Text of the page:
|Length:||two and a half decades|
|Type:||long term stay|
The story: in 1980, John Pomfret is a young American student who decides to enroll at Nanjing University. At this point in time, China is in the early stage of its new policy of “Reform and Opening Up”. Pomfret stays for a while, starts a career in journalism, leaves China and returns, covers the June-4th protests of 1989, gets deported only to eventually return and work as a journalist again.
The resulting book is written from the point of view of an “old China hand”. Pomfret tells the story of his own personal relationship with China as well as the life stories of some of his classmates at Nanjing University, illustrating the development of the country during the last three decades.
John Pomfret’s raw insights
The book is good, very good. Among all the literature about China that I’ve read, Pomfret’s quality of writing is only comparable to that of Peter Hessler. And Pomfret paints an even larger picture of society than Hessler, dwelling less on the minor details, trying less hard to sound poetic.
You could say that his writing is more raw than that of Hessler, and you could certainly say it’s not as refined, but Pomfret has his moments, like this burial scene for example:
“One weekend, Little Guan took her husband’s ashes off the shelf, boarded a bus to Hai’an with the urn in her lap, and buried it near the trees. Before the burial, while she was tidying her hair, her wooden comb split in two. She saved half and buried the other with him.”
Turning to the next page felt almost hurtful.
I liked Pomfret’s writing style as much as I liked the abundance of background information about everything going on in China. But that’s not what I thought was best about this book.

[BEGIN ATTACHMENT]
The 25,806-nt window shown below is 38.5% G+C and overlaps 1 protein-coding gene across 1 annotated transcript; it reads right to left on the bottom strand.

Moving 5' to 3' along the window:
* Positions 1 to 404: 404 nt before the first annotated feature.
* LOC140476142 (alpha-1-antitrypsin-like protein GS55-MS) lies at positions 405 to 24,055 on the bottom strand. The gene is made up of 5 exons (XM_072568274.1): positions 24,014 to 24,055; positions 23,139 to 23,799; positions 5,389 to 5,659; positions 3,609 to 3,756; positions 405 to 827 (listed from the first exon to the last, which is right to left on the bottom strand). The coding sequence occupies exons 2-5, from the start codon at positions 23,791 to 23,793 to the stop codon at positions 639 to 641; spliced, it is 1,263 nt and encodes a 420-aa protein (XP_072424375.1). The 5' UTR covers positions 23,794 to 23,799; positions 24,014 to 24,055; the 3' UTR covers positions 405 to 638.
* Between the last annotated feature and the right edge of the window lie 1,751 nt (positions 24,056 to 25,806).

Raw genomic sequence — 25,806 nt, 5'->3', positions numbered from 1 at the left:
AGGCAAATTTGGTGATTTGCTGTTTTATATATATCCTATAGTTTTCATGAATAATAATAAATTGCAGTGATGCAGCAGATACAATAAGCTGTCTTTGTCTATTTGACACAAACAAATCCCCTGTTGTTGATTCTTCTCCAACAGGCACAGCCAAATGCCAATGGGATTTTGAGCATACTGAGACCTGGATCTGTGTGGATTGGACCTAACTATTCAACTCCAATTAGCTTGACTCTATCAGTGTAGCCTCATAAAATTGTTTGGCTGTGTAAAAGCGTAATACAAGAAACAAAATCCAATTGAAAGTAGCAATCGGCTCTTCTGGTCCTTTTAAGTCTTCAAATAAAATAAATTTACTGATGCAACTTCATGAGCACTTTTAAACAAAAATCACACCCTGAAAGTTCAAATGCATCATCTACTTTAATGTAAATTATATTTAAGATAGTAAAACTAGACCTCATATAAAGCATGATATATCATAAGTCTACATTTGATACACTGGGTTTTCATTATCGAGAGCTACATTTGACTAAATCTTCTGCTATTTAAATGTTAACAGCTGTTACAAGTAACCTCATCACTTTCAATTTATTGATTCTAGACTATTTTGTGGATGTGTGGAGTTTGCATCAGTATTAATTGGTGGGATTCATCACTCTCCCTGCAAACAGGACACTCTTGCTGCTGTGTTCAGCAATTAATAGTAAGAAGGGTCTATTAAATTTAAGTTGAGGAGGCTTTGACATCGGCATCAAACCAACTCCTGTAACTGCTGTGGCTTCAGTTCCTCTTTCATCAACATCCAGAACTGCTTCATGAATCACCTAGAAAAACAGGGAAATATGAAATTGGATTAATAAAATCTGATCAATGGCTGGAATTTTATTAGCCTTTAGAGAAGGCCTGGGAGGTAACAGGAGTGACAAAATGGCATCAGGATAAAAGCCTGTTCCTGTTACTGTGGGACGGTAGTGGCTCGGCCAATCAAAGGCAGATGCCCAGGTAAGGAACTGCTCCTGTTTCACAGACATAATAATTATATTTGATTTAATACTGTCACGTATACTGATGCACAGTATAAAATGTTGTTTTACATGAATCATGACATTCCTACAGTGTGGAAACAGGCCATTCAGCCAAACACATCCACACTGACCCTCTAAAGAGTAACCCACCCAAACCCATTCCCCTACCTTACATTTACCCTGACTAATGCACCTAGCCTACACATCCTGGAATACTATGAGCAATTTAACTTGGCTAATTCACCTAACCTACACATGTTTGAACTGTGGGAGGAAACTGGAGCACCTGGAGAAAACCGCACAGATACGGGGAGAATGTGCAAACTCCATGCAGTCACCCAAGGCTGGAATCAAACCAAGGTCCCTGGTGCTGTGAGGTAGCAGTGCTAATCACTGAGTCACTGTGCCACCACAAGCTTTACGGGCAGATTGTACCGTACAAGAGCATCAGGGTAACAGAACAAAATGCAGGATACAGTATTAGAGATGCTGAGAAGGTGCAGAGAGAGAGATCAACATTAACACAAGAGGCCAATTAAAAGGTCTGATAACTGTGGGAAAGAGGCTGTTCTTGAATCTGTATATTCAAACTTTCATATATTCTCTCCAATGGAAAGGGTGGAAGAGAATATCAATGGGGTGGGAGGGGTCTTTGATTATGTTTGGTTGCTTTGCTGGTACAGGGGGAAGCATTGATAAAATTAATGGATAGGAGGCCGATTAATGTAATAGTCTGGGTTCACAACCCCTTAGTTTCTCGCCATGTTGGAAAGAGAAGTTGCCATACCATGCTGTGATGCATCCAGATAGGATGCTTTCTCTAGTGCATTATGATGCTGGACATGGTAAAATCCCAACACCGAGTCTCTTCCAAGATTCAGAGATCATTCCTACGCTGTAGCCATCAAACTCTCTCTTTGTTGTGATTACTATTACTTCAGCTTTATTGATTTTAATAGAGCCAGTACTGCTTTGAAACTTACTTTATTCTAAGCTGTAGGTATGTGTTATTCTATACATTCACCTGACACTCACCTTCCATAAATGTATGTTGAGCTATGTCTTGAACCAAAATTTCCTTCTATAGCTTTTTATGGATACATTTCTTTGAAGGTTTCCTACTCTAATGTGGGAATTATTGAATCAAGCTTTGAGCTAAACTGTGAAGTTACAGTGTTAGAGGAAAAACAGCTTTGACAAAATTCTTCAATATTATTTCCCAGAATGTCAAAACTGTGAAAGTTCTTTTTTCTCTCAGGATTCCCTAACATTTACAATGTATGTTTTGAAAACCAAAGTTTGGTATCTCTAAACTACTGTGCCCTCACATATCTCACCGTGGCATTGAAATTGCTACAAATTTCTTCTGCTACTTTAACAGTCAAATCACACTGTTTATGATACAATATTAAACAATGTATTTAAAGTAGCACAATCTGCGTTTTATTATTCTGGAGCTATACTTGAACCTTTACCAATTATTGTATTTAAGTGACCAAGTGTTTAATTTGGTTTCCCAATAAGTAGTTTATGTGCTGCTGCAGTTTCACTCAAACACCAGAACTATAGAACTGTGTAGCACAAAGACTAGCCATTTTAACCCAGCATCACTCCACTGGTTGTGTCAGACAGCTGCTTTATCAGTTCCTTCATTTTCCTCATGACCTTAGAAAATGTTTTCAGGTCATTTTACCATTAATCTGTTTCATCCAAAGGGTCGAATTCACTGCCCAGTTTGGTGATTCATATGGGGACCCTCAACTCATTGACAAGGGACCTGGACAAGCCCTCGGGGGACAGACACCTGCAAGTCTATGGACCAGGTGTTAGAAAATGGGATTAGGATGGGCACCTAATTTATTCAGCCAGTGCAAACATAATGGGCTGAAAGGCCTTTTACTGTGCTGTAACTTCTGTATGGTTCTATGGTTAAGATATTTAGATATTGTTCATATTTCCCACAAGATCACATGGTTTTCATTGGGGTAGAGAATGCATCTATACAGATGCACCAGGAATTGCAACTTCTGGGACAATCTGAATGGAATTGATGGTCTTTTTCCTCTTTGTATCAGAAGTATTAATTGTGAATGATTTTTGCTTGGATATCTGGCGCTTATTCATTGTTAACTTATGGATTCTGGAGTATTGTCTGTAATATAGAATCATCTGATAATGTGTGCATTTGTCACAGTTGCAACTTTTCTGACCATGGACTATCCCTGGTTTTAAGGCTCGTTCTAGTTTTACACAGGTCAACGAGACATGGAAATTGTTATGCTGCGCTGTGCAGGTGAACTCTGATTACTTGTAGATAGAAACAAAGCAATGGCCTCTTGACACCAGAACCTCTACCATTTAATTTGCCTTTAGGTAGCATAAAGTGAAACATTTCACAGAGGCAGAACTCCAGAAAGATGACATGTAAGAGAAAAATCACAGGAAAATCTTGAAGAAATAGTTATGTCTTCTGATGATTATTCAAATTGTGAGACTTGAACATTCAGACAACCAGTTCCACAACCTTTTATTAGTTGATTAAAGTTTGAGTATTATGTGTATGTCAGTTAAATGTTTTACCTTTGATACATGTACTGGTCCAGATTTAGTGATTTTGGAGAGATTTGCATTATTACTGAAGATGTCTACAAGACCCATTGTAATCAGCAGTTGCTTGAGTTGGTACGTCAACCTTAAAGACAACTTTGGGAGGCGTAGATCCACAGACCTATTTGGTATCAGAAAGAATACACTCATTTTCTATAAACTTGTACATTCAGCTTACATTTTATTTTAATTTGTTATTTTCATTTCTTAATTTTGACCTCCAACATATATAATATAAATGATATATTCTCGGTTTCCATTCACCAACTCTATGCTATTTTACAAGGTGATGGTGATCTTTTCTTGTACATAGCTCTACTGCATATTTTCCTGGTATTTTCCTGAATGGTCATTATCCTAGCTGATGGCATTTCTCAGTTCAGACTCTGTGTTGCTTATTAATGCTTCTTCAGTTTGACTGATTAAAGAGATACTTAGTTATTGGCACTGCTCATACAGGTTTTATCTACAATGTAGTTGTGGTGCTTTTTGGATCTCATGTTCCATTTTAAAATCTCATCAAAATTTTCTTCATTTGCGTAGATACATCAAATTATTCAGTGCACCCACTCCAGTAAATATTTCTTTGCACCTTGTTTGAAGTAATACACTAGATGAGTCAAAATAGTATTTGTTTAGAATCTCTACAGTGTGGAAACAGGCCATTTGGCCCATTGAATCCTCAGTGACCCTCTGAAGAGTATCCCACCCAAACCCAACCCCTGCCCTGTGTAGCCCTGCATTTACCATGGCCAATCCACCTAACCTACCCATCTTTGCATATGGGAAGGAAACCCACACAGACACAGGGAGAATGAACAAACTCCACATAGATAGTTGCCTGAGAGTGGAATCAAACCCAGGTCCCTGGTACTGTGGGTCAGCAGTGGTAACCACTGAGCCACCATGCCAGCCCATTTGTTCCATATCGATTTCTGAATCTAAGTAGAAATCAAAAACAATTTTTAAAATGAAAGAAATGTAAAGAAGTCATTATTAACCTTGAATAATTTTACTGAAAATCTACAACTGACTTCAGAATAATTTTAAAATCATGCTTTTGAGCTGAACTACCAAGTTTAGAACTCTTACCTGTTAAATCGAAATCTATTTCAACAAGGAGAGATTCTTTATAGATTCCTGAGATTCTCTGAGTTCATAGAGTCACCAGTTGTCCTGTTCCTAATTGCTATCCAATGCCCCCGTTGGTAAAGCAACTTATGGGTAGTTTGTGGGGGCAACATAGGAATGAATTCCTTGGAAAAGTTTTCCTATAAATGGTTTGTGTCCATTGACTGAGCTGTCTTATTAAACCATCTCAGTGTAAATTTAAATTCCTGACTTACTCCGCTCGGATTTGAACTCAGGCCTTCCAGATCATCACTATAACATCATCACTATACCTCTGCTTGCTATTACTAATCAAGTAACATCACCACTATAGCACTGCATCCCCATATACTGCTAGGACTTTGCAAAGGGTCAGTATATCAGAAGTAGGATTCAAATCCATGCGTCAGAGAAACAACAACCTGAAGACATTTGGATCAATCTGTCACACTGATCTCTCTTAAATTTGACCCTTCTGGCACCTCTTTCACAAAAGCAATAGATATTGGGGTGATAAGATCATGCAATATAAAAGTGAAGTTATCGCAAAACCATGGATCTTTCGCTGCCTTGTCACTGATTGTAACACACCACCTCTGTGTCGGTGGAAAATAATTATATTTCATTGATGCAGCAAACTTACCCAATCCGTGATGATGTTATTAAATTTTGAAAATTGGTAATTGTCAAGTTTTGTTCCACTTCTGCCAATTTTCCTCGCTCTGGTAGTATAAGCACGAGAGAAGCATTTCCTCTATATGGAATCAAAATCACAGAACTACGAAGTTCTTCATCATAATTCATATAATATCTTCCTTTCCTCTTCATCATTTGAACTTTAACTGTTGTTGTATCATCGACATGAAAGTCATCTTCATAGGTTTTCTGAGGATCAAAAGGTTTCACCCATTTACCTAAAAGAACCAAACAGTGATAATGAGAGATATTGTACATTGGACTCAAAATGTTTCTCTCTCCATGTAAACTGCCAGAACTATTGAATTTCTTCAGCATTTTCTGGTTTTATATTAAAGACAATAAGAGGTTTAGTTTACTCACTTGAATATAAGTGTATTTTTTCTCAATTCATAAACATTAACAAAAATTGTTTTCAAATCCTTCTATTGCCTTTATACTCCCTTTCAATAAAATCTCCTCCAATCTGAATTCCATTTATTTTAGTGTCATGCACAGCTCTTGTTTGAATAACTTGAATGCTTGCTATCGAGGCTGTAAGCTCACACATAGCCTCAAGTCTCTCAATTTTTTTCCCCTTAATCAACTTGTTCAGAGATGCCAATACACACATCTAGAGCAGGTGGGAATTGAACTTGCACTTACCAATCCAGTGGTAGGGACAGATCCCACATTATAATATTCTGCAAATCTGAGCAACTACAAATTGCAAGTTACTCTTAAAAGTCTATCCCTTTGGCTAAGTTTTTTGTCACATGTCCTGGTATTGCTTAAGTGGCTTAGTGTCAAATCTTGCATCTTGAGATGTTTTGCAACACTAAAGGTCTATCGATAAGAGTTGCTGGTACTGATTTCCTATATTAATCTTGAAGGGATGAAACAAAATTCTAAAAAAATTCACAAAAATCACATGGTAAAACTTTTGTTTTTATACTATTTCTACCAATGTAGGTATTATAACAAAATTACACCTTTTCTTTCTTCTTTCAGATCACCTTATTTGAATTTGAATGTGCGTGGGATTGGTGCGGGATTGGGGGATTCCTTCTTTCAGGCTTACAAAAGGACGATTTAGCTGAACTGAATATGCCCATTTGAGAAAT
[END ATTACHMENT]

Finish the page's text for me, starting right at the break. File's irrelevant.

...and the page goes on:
getting to know the guy
I generally enjoy reading stories that are personal. I like it when the writer makes me feel like I am getting to know the person behind the writing. Most journalist writers have a hard time doing this, probably because they are used to keeping a distance between themselves and the subject. When I’m reading Pomfret’s writing, though, I can feel his happiness and his sadness.
Another thing I can feel is his anger. Pomfret is rather self-critical, and he is very critical of the Communist Party and the way the country is being led. Sometimes you might even call him judgmental. But he makes some very good points.
Oh, and there is another thing that I liked about this book: you will find hints at shagging and even some romance in this book. So all in all, I thought it was pretty awesome.
who might want to read this
Pomfret’s feat of covering China from the early 1980s on is okayish. His storytelling is awesome, and so is his writing style. The best thing about this book are his insights and observations, though.
If you’re interested in modern China, by all means read this book.